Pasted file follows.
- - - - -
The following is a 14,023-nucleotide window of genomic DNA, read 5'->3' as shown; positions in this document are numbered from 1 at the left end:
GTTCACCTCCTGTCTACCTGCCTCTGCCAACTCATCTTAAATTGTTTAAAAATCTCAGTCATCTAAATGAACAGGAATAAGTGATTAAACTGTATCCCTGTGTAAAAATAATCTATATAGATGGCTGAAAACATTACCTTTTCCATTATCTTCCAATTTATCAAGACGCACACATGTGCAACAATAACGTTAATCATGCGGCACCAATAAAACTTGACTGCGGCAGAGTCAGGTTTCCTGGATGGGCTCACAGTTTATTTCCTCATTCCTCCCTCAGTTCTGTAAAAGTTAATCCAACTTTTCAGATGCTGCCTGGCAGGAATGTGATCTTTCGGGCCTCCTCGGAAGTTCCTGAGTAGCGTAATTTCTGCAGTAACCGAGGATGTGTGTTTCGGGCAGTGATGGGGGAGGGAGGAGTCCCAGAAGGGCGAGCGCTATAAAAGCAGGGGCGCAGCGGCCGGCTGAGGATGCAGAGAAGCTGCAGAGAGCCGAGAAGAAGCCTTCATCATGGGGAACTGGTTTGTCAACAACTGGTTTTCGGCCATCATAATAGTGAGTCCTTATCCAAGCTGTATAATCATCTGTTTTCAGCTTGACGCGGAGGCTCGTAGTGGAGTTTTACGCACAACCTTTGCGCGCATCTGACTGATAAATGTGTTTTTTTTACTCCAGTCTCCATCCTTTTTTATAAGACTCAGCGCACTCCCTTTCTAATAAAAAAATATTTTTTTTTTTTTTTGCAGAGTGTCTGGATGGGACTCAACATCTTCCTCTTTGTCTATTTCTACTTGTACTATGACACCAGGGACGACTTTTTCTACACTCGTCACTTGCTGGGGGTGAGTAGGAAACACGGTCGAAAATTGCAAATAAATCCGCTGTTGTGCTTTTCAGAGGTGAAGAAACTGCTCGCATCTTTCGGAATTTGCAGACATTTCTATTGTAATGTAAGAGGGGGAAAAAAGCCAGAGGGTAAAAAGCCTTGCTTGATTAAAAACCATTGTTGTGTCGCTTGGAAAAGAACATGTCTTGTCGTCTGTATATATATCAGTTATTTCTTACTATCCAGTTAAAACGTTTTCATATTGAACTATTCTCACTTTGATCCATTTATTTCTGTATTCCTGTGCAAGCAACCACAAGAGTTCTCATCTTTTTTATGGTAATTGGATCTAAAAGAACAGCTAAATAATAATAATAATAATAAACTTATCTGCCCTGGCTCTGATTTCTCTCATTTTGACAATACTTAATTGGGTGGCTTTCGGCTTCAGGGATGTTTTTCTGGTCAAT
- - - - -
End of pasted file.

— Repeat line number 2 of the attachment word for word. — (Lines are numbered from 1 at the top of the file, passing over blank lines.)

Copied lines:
GTTCACCTCCTGTCTACCTGCCTCTGCCAACTCATCTTAAATTGTTTAAAAATCTCAGTCATCTAAATGAACAGGAATAAGTGATTAAACTGTATCCCTGTGTAAAAATAATCTATATAGATGGCTGAAAACATTACCTTTTCCATTATCTTCCAATTTATCAAGACGCACACATGTGCAACAATAACGTTAATCATGCGGCACCAATAAAACTTGACTGCGGCAGAGTCAGGTTTCCTGGATGGGCTCACAGTTTATTTCCTCATTCCTCCCTCAGTTCTGTAAAAGTTAATCCAACTTTTCAGATGCTGCCTGGCAGGAATGTGATCTTTCGGGCCTCCTCGGAAGTTCCTGAGTAGCGTAATTTCTGCAGTAACCGAGGATGTGTGTTTCGGGCAGTGATGGGGGAGGGAGGAGTCCCAGAAGGGCGAGCGCTATAAAAGCAGGGGCGCAGCGGCCGGCTGAGGATGCAGAGAAGCTGCAGAGAGCCGAGAAGAAGCCTTCATCATGGGGAACTGGTTTGTCAACAACTGGTTTTCGGCCATCATAATAGTGAGTCCTTATCCAAGCTGTATAATCATCTGTTTTCAGCTTGACGCGGAGGCTCGTAGTGGAGTTTTACGCACAACCTTTGCGCGCATCTGACTGATAAATGTGTTTTTTTTACTCCAGTCTCCATCCTTTTTTATAAGACTCAGCGCACTCCCTTTCTAATAAAAAAATATTTTTTTTTTTTTTTGCAGAGTGTCTGGATGGGACTCAACATCTTCCTCTTTGTCTATTTCTACTTGTACTATGACACCAGGGACGACTTTTTCTACACTCGTCACTTGCTGGGGGTGAGTAGGAAACACGGTCGAAAATTGCAAATAAATCCGCTGTTGTGCTTTTCAGAGGTGAAGAAACTGCTCGCATCTTTCGGAATTTGCAGACATTTCTATTGTAATGTAAGAGGGGGAAAAAAGCCAGAGGGTAAAAAGCCTTGCTTGATTAAAAACCATTGTTGTGTCGCTTGGAAAAGAACATGTCTTGTCGTCTGTATATATATCAGTTATTTCTTACTATCCAGTTAAAACGTTTTCATATTGAACTATTCTCACTTTGATCCATTTATTTCTGTATTCCTGTGCAAGCAACCACAAGAGTTCTCATCTTTTTTATGGTAATTGGATCTAAAAGAACAGCTAAATAATAATAATAATAATAAACTTATCTGCCCTGGCTCTGATTTCTCTCATTTTGACAATACTTAATTGGGTGGCTTTCGGCTTCAGGGATGTTTTTCTGGTCAAT